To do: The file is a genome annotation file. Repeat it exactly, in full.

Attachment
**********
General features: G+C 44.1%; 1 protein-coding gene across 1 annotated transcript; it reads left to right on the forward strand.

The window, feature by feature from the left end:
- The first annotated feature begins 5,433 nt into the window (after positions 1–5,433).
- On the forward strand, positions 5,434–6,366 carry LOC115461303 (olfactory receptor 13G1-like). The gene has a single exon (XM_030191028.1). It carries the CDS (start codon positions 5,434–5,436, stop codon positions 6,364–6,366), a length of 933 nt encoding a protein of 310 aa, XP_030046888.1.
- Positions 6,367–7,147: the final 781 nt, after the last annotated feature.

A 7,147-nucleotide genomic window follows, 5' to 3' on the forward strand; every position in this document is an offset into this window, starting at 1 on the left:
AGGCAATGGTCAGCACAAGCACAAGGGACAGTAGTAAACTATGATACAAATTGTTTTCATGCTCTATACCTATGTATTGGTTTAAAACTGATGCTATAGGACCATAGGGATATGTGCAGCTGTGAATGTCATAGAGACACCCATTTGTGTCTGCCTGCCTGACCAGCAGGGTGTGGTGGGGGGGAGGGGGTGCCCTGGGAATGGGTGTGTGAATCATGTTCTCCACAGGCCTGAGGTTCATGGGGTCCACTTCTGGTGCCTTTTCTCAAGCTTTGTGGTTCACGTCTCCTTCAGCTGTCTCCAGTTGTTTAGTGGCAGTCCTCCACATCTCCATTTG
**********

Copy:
General features: G+C 44.1%; 1 protein-coding gene across 1 annotated transcript; it reads left to right on the forward strand.

The window, feature by feature from the left end:
- The first annotated feature begins 5,433 nt into the window (after positions 1–5,433).
- On the forward strand, positions 5,434–6,366 carry LOC115461303 (olfactory receptor 13G1-like). The gene has a single exon (XM_030191028.1). It carries the CDS (start codon positions 5,434–5,436, stop codon positions 6,364–6,366), a length of 933 nt encoding a protein of 310 aa, XP_030046888.1.
- Positions 6,367–7,147: the final 781 nt, after the last annotated feature.

A 7,147-nucleotide genomic window follows, 5' to 3' on the forward strand; every position in this document is an offset into this window, starting at 1 on the left:
AGGCAATGGTCAGCACAAGCACAAGGGACAGTAGTAAACTATGATACAAATTGTTTTCATGCTCTATACCTATGTATTGGTTTAAAACTGATGCTATAGGACCATAGGGATATGTGCAGCTGTGAATGTCATAGAGACACCCATTTGTGTCTGCCTGCCTGACCAGCAGGGTGTGGTGGGGGGGAGGGGGTGCCCTGGGAATGGGTGTGTGAATCATGTTCTCCACAGGCCTGAGGTTCATGGGGTCCACTTCTGGTGCCTTTTCTCAAGCTTTGTGGTTCACGTCTCCTTCAGCTGTCTCCAGTTGTTTAGTGGCAGTCCTCCACATCTCCATTTG